Neurochemical Research

, Volume 43, Issue 4, pp 878–885 | Cite as

Axon Initial Segment Structural Plasticity is Involved in Seizure Susceptibility in a Rat Model of Cortical Dysplasia

  • Zong-Wei Yue
  • Ye-Lan Wang
  • Bo Xiao
  • Li Feng
Original Paper


Cortical dysplasia is the most common etiology of intractable epilepsy. Both excitability changes in cortical neurons and neural network reconstitution play a role in cortical dysplasia epileptogenesis. Recent research shows that the axon initial segment, a subcompartment of the neuron important to the shaping of action potentials, adjusts its position in response to changes in input, which contributes to neuronal excitability and local circuit balance. It is unknown whether axon initial segment plasticity occurs in neurons involved in seizure susceptibility in cortical dysplasia. Here, we developed a “Carmustine”- “pilocarpine” rat model of cortical dysplasia and show that it exhibits a lower seizure threshold, as indicated by behavior studies and electroencephalogram monitoring. Using immunofluorescence, we measured the axon initial segment positions of deep L5 somatosensory neurons and show that it is positioned closer to the soma after acute seizure, and that this displacement is sustained in the chronic phase. We then show that Nifedipine has a dose-dependent protective effect against axon initial segment displacement and increased seizure susceptibility. These findings further our understanding of the pathophysiology of seizures in cortical dysplasia and suggests Nifedipine as a potential therapeutic agent.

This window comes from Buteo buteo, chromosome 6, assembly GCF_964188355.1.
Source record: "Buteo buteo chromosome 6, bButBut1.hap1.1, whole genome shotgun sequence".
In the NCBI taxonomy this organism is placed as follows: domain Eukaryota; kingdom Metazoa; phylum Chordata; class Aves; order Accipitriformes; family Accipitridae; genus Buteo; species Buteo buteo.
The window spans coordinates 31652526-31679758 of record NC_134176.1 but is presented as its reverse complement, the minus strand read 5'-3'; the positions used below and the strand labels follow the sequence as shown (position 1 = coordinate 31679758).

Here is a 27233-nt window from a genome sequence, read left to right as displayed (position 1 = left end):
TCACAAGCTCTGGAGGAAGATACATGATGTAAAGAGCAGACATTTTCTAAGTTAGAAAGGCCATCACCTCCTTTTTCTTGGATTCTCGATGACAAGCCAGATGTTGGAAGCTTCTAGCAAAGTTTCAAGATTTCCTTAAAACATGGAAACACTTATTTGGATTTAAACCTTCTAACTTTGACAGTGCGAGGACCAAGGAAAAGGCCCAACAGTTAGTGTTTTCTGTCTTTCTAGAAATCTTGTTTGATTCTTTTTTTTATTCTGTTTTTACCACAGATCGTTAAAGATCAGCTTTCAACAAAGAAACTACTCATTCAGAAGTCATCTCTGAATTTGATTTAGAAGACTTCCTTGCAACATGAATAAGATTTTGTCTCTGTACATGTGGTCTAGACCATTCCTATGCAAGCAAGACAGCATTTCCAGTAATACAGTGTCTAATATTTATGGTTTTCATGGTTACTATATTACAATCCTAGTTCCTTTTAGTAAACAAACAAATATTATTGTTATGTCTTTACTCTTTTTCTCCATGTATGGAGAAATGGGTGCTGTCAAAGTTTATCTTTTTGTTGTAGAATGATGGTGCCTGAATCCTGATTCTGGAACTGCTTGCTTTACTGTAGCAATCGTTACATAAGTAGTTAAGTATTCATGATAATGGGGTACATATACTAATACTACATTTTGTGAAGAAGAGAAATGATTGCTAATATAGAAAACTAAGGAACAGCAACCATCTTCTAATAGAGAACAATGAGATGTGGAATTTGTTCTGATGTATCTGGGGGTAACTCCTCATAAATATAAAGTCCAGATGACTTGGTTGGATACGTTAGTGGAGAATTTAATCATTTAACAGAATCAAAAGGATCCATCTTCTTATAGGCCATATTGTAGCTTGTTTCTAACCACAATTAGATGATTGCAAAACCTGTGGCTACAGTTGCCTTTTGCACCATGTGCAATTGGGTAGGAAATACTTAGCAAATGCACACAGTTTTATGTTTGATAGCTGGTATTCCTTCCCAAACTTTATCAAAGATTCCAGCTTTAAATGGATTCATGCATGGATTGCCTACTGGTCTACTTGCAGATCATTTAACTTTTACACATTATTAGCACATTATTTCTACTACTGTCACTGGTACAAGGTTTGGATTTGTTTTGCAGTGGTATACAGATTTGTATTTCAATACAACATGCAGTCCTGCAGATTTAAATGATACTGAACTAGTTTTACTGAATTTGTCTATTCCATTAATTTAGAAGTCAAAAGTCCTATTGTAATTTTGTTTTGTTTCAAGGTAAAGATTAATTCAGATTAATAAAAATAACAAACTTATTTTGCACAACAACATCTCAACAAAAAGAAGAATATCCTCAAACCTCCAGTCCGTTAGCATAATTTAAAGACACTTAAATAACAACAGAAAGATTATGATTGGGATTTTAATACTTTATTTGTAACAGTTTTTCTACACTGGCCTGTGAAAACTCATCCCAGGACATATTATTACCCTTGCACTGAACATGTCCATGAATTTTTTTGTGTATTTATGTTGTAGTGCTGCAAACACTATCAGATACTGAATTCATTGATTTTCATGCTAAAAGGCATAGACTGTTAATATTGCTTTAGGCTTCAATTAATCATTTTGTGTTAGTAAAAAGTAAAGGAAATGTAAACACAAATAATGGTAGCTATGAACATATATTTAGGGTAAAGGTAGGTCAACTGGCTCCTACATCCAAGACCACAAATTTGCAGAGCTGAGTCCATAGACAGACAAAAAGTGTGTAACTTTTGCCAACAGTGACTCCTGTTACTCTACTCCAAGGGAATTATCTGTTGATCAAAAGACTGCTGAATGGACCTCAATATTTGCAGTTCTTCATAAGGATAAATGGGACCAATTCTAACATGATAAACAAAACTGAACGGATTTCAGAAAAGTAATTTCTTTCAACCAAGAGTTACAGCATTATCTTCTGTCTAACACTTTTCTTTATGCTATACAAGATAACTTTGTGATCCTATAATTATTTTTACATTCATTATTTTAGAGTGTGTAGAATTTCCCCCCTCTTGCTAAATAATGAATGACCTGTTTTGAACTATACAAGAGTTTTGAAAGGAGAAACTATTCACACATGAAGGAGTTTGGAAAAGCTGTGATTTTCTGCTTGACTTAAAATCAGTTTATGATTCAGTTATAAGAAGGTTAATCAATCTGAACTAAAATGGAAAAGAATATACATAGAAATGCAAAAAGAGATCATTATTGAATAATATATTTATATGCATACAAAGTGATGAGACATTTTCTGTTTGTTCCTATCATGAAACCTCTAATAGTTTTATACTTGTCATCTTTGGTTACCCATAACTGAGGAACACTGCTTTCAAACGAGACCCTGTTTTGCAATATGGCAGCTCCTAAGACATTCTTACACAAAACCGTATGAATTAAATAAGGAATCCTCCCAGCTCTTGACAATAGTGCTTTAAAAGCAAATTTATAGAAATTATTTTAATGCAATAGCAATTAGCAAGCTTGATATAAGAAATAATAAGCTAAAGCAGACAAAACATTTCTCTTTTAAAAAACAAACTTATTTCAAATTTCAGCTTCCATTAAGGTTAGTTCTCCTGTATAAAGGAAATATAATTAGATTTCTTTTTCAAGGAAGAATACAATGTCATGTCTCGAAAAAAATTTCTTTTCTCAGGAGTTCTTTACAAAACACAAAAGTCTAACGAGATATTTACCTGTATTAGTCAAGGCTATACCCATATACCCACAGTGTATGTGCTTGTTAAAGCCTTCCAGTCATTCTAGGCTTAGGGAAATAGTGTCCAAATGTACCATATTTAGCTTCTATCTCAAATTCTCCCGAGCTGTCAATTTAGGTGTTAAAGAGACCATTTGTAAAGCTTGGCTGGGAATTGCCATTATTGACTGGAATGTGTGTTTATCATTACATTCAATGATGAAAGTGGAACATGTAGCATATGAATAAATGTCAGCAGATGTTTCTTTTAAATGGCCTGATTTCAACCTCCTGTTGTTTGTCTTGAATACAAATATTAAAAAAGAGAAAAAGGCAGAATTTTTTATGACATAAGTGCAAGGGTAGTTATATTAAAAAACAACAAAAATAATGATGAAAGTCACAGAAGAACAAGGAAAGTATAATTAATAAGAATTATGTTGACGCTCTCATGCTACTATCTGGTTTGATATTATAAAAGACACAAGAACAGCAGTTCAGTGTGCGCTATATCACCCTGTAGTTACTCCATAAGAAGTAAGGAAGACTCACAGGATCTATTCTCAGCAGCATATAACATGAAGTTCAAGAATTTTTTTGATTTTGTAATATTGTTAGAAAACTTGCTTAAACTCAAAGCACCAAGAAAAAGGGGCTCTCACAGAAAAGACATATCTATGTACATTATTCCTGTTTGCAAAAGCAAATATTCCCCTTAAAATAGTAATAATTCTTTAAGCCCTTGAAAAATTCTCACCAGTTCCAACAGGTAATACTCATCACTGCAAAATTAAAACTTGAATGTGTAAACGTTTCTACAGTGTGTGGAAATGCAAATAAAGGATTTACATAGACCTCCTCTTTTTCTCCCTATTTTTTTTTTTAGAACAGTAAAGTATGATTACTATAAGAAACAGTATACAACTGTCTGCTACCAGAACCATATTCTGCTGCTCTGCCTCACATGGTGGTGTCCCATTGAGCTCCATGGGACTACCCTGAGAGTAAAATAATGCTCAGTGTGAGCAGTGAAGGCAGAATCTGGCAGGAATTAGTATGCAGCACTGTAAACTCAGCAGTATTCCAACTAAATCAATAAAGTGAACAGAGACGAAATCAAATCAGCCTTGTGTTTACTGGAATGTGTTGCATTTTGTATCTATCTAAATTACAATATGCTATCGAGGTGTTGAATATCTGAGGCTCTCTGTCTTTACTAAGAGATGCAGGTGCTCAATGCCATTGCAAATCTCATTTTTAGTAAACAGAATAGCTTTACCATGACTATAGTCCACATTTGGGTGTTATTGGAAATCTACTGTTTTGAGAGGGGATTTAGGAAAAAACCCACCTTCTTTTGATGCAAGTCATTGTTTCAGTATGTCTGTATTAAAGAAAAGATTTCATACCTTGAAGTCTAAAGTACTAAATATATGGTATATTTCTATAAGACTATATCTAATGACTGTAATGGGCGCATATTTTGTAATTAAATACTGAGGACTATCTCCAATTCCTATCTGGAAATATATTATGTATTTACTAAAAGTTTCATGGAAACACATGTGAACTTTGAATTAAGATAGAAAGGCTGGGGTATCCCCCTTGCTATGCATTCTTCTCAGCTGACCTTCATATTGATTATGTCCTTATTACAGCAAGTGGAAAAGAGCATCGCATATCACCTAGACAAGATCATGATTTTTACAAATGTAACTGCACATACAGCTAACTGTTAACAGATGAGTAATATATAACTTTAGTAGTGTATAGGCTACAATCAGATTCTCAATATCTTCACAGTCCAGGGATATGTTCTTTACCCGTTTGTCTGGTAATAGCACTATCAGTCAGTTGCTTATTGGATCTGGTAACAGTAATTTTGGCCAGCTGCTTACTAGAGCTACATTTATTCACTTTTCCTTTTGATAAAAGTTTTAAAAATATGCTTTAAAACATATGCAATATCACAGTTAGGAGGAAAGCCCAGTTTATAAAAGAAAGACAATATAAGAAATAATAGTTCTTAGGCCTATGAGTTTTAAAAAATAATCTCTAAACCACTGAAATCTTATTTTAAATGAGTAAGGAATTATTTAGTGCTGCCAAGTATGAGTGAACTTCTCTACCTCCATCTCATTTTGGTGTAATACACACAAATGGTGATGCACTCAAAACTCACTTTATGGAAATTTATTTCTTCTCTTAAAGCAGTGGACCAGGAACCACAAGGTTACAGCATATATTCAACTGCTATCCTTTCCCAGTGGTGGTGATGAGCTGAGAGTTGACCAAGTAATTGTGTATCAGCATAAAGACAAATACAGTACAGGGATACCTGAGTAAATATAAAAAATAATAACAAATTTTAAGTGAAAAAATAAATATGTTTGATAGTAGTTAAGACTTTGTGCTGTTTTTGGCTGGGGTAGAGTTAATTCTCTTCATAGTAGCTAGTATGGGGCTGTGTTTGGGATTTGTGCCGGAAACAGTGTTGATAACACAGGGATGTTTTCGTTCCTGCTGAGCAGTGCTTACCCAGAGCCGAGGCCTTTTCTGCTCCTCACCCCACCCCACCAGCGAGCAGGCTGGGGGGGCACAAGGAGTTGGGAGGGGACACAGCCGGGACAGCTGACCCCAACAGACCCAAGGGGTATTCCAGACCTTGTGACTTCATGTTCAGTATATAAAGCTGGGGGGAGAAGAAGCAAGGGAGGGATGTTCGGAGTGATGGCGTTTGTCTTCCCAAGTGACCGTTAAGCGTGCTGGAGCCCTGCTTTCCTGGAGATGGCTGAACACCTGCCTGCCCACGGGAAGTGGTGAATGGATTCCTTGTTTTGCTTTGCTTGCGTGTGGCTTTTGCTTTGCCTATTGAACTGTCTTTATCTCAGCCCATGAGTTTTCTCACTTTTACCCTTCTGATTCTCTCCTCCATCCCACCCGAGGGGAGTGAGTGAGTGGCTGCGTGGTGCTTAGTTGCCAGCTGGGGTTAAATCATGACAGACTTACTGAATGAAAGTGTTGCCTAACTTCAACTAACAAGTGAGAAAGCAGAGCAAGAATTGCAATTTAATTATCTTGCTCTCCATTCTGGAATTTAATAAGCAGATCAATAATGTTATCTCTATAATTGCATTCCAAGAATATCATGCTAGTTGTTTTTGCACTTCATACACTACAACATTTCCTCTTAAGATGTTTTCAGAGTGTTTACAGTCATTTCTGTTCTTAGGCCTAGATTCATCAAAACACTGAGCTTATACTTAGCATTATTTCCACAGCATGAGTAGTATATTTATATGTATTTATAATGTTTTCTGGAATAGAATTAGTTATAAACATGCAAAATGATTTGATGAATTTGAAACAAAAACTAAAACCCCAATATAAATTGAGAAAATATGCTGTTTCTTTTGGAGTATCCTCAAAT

Axon initial segment Cortical dysplasia Nifedipine Seizure susceptibility Structural plasticity 



This work was supported by Grants from the Natural Science Foundation of China (Grant Numbers: 81000553 and 81771407).

Compliance with Ethical Standards

Conflict of interest

The authors declare no conflict of interest.


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© Springer Science+Business Media, LLC, part of Springer Nature 2018

Authors and Affiliations

  1. 1.1Neurology Department, Xiangya HospitalCentral South UniversityChangshaChina

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